The Intentional Apartment: Make This Bar Light for Only $38

Give your apartment some modern mood with this simple build.

Do you know why the term “mood lighting” exists? Because, simply, the lighting of an environment – the intensity, the color, the direction – play an incredible role in how that environment feels. Imagine a room lit by candles: dim, yellow light flickering on the walls and ceiling, causing dark shadows. What about a doctor’s office? Bright, white, consistent light with little shadow. Imagine a fancy restaurant. Now every Burger King you’ve been to. Swap the lighting styles in those two places and you’d have vastly different experiences, for better or worse.

Now think about your living room. If you live in a standard apartment you probably have a hanging light in the dining area, maybe a fluorescent light in the kitchen, some ceiling lights in the halls that look like their from ’95. You added an Ikea floor lamp or two.

Sound about right? This lighting was installed for function not aesthetic, and it performs admirably. It fills your place with light so you can see where you’re going, what you’re reading, and whatever else. Unfortunately, when it comes to relaxing or entertaining, this same light scheme isn’t optimal.

Continuing on our industrial apartment redesign project, (See our DIY Pipe Table, Restoration Hardware inspiration, vintage wood-framed map) here’s a smart and cheap way to introduce a better mood to your place.

This type of wall light is known as a sconce and this style specifically is a barn light. (Which we’ll be using as a bar light.) The problem with anything related to making your apartment nicer is the expense. Those lights above may be the nicest lights available but spending $200 on a decorative mood light ain’t happening.

So instead, in Primer fashion, we’ll make our own for super-cheap. Even better, this project is dead-simple – no special knowledge or tools required.

We’re going to make our industrial barn light sconce out of 3 pieces of piping, a clamp work light, an appliance plug, and an “Edison-style” light bulb. Total cost: $38.31.

Eat that, expensive light people.

All of these items are readily available at your local Home Depot/Lowes or hardware store. Or to order online, click the Amazon links below.

Assembly in 7 Simple Steps

  1. Screw the 10 inch pipe into the flange, then screw on the elbow.
  2. Remove the clamp from the light, and cut the plug off of the end.
  3. Run the wire up through the elbow and out the end of the flange, pulling all of the excess wire with it.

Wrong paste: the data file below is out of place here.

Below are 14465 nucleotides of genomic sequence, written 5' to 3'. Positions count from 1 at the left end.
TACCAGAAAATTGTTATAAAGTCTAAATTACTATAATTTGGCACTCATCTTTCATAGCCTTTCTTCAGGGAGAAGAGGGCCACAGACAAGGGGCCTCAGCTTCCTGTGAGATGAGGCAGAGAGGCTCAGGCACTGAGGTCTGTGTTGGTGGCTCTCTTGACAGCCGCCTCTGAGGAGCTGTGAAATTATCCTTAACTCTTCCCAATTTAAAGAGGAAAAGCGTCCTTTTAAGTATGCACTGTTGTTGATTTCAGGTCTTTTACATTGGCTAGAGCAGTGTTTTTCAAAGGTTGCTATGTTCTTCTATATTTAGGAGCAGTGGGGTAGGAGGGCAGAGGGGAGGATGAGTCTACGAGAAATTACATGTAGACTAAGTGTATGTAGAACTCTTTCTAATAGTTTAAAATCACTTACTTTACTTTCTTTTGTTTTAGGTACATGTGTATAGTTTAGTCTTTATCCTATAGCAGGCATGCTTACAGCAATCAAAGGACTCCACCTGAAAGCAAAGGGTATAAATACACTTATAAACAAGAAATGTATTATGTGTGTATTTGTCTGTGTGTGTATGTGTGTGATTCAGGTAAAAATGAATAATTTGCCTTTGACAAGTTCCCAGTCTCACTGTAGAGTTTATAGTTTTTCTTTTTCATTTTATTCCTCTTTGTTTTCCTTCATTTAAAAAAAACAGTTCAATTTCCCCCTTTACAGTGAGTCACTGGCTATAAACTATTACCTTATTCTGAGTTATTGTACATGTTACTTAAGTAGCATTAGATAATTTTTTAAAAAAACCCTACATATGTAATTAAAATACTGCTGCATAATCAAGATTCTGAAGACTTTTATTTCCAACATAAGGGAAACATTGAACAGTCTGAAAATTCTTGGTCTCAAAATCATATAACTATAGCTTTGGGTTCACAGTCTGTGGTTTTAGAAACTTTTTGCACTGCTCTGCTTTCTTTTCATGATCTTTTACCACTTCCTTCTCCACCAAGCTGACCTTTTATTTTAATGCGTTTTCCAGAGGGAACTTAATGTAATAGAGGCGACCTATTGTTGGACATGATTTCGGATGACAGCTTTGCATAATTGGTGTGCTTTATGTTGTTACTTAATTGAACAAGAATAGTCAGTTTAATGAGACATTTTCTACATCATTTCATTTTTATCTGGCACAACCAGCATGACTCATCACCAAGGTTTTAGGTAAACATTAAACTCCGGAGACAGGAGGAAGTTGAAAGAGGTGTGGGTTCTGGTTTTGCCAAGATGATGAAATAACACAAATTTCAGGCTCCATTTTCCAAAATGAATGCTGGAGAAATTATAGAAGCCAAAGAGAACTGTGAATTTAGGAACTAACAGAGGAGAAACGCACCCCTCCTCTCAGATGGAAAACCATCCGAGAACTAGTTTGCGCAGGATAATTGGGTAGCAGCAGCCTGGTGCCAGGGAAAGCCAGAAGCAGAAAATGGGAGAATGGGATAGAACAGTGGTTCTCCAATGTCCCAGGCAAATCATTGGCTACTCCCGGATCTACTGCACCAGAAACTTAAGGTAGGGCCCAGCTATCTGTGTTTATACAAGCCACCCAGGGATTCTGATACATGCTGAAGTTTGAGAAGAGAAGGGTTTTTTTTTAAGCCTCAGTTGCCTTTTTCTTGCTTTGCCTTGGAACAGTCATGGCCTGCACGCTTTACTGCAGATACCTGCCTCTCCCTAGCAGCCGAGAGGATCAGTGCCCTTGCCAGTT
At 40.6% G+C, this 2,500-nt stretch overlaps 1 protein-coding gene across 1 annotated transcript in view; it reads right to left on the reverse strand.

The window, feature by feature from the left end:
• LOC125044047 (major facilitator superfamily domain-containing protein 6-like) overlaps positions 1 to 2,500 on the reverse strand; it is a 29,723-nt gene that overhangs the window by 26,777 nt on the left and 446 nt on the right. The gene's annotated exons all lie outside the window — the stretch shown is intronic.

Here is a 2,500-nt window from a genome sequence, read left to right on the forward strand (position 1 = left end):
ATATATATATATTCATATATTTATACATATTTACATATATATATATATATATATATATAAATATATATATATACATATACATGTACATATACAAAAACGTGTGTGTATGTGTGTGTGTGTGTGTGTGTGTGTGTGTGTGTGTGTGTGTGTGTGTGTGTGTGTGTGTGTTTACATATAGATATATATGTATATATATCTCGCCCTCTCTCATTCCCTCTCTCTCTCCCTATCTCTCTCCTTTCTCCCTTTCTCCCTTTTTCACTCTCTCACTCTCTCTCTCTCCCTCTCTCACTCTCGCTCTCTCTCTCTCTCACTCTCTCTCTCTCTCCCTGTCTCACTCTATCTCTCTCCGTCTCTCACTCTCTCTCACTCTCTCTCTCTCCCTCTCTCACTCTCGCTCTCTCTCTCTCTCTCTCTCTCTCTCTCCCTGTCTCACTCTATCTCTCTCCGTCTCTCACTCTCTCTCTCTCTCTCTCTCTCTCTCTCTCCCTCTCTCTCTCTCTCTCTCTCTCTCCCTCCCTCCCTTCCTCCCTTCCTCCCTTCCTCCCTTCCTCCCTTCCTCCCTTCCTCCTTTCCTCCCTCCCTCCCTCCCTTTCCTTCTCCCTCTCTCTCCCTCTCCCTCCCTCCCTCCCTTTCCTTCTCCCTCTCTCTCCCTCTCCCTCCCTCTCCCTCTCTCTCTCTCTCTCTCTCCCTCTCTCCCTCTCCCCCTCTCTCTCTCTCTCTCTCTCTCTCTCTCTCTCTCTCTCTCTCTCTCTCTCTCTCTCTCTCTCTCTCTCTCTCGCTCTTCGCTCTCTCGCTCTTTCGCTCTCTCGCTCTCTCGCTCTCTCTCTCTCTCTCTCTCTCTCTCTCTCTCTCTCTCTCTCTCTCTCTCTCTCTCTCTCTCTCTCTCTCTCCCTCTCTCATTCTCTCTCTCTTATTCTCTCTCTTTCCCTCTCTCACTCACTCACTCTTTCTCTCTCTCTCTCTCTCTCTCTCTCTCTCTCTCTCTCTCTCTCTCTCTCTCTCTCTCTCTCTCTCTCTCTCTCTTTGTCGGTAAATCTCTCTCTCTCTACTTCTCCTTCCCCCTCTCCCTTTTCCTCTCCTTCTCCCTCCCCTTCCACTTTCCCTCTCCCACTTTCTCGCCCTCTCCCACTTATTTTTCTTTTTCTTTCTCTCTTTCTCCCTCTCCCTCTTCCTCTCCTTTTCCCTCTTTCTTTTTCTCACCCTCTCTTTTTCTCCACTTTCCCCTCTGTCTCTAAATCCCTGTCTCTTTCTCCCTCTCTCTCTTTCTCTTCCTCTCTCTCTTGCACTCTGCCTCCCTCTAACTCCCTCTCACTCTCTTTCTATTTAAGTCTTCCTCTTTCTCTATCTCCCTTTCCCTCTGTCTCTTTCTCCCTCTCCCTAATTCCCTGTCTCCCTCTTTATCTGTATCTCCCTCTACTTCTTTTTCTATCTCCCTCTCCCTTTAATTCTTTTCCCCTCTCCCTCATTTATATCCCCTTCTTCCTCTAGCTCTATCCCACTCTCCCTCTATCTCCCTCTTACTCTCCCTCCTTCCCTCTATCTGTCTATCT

4. Attach the new plug to the end of the wire following the included instructions. This is as easy as wrapping the two wires around screws.
  5. Hang the light where desired using the holes in the flange with screws and wall anchors. I only used 2. Use the pressure of the flange and the wall to hold the clamp light tight against the pipe.
  6. Insert the Edison bulb.
  7. Drink an Old Fashioned.

If you make one or have improvements, show us in the comments!

finished diy light
finished diy light

Andrew is the founder and editor of Primer. He's a graduate of American University and currently lives in Los Angeles. Read more about Primer on our About page.

  • max

    your apartment must be so cool…

  • Tom

    That is so money.

    One possible modification once you have the light up: if you don’t like the look of the cord hanging out, you could buy a cord cover (or something sort of flat) to run down your wall that covers up the cord…and paint it the color of your wall if need be.

    • Michael

      Great idea, any others for hiding the cord?

      Judging from the pictures of the expensive bar lights, hiding the cord makes a big difference

      • jbu92

        wouldn’t work for an apartment obviously, but for like a man-cave-
        clearly those $200 aren’t lamps, which is basically what this build really is- a wall-mounted lamp. So if you really wanted to hide the cords, install a wall box and actually make it a light fixture.

  • Ricardo

    (use more piping to hide the chords…also, it will look EVEN COOLER on your wall)

    Another reccomendation: This is a GREAT flea market project. You can find everything there pretty easily at a flea market for likely a few cents per piece, and the parts you find will likely have a seriously cool patina on them, too!

    • Michael

      Can you elaborate on hiding the cords? Not sure how to do it exactly

  • Jim